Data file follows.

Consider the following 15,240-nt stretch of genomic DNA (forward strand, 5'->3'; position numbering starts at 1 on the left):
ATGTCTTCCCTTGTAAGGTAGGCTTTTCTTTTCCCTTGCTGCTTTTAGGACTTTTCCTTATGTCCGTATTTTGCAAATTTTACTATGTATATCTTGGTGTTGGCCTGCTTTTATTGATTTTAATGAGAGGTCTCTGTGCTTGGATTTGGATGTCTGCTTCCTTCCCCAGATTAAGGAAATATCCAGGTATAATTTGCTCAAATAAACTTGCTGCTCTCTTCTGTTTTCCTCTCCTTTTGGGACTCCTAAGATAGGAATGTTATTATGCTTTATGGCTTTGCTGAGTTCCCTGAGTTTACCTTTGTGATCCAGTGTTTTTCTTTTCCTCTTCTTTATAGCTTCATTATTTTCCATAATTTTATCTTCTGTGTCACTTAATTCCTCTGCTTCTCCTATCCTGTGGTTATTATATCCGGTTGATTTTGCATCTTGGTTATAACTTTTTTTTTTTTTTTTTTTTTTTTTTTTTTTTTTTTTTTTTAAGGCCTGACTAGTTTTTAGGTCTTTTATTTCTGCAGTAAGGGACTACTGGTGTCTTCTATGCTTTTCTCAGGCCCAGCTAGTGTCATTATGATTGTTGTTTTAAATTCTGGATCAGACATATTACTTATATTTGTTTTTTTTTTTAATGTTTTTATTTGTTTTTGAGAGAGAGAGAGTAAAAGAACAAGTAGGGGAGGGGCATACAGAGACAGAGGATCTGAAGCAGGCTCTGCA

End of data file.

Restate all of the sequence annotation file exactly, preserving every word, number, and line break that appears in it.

Consider the following 15,240-nt stretch of genomic DNA (forward strand, 5'->3'; position numbering starts at 1 on the left):
ATGTCTTCCCTTGTAAGGTAGGCTTTTCTTTTCCCTTGCTGCTTTTAGGACTTTTCCTTATGTCCGTATTTTGCAAATTTTACTATGTATATCTTGGTGTTGGCCTGCTTTTATTGATTTTAATGAGAGGTCTCTGTGCTTGGATTTGGATGTCTGCTTCCTTCCCCAGATTAAGGAAATATCCAGGTATAATTTGCTCAAATAAACTTGCTGCTCTCTTCTGTTTTCCTCTCCTTTTGGGACTCCTAAGATAGGAATGTTATTATGCTTTATGGCTTTGCTGAGTTCCCTGAGTTTACCTTTGTGATCCAGTGTTTTTCTTTTCCTCTTCTTTATAGCTTCATTATTTTCCATAATTTTATCTTCTGTGTCACTTAATTCCTCTGCTTCTCCTATCCTGTGGTTATTATATCCGGTTGATTTTGCATCTTGGTTATAACTTTTTTTTTTTTTTTTTTTTTTTTTTTTTTTTTTTTTTTTTAAGGCCTGACTAGTTTTTAGGTCTTTTATTTCTGCAGTAAGGGACTACTGGTGTCTTCTATGCTTTTCTCAGGCCCAGCTAGTGTCATTATGATTGTTGTTTTAAATTCTGGATCAGACATATTACTTATATTTGTTTTTTTTTTTAATGTTTTTATTTGTTTTTGAGAGAGAGAGAGTAAAAGAACAAGTAGGGGAGGGGCATACAGAGACAGAGGATCTGAAGCAGGCTCTGCA